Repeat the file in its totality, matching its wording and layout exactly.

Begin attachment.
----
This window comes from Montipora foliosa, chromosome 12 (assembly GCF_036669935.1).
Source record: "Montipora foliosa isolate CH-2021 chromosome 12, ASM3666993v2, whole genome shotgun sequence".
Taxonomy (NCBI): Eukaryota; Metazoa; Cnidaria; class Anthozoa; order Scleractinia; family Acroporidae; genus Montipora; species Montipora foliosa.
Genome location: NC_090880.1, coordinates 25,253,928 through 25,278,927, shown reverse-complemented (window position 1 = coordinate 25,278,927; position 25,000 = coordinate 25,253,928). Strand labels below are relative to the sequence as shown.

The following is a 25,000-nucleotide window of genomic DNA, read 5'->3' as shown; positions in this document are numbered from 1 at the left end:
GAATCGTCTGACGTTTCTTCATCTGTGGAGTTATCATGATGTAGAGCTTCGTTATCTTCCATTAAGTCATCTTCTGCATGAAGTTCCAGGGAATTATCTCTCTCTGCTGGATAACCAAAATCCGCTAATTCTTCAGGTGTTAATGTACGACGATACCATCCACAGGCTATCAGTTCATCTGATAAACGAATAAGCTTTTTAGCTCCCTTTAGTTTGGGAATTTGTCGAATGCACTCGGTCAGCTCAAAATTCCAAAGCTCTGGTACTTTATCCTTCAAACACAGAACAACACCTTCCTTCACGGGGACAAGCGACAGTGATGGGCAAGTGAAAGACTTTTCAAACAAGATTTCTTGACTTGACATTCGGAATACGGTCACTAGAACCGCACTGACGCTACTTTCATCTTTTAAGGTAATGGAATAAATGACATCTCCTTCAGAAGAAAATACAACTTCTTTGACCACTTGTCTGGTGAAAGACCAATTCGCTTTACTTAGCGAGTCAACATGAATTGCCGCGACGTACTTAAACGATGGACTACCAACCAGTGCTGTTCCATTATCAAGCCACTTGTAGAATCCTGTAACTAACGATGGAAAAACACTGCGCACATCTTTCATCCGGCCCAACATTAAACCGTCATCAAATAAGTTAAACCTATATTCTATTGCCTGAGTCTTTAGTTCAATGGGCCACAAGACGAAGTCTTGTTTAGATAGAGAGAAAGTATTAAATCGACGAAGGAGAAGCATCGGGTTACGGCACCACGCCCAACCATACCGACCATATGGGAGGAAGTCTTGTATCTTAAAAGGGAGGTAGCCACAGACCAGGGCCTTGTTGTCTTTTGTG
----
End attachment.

This window comes from Montipora foliosa, chromosome 12 (assembly GCF_036669935.1).
Source record: "Montipora foliosa isolate CH-2021 chromosome 12, ASM3666993v2, whole genome shotgun sequence".
Taxonomy (NCBI): Eukaryota; Metazoa; Cnidaria; class Anthozoa; order Scleractinia; family Acroporidae; genus Montipora; species Montipora foliosa.
Genome location: NC_090880.1, coordinates 25,253,928 through 25,278,927, shown reverse-complemented (window position 1 = coordinate 25,278,927; position 25,000 = coordinate 25,253,928). Strand labels below are relative to the sequence as shown.

The following is a 25,000-nucleotide window of genomic DNA, read 5'->3' as shown; positions in this document are numbered from 1 at the left end:
GAATCGTCTGACGTTTCTTCATCTGTGGAGTTATCATGATGTAGAGCTTCGTTATCTTCCATTAAGTCATCTTCTGCATGAAGTTCCAGGGAATTATCTCTCTCTGCTGGATAACCAAAATCCGCTAATTCTTCAGGTGTTAATGTACGACGATACCATCCACAGGCTATCAGTTCATCTGATAAACGAATAAGCTTTTTAGCTCCCTTTAGTTTGGGAATTTGTCGAATGCACTCGGTCAGCTCAAAATTCCAAAGCTCTGGTACTTTATCCTTCAAACACAGAACAACACCTTCCTTCACGGGGACAAGCGACAGTGATGGGCAAGTGAAAGACTTTTCAAACAAGATTTCTTGACTTGACATTCGGAATACGGTCACTAGAACCGCACTGACGCTACTTTCATCTTTTAAGGTAATGGAATAAATGACATCTCCTTCAGAAGAAAATACAACTTCTTTGACCACTTGTCTGGTGAAAGACCAATTCGCTTTACTTAGCGAGTCAACATGAATTGCCGCGACGTACTTAAACGATGGACTACCAACCAGTGCTGTTCCATTATCAAGCCACTTGTAGAATCCTGTAACTAACGATGGAAAAACACTGCGCACATCTTTCATCCGGCCCAACATTAAACCGTCATCAAATAAGTTAAACCTATATTCTATTGCCTGAGTCTTTAGTTCAATGGGCCACAAGACGAAGTCTTGTTTAGATAGAGAGAAAGTATTAAATCGACGAAGGAGAAGCATCGGGTTACGGCACCACGCCCAACCATACCGACCATATGGGAGGAAGTCTTGTATCTTAAAAGGGAGGTAGCCACAGACCAGGGCCTTGTTGTCTTTTGTG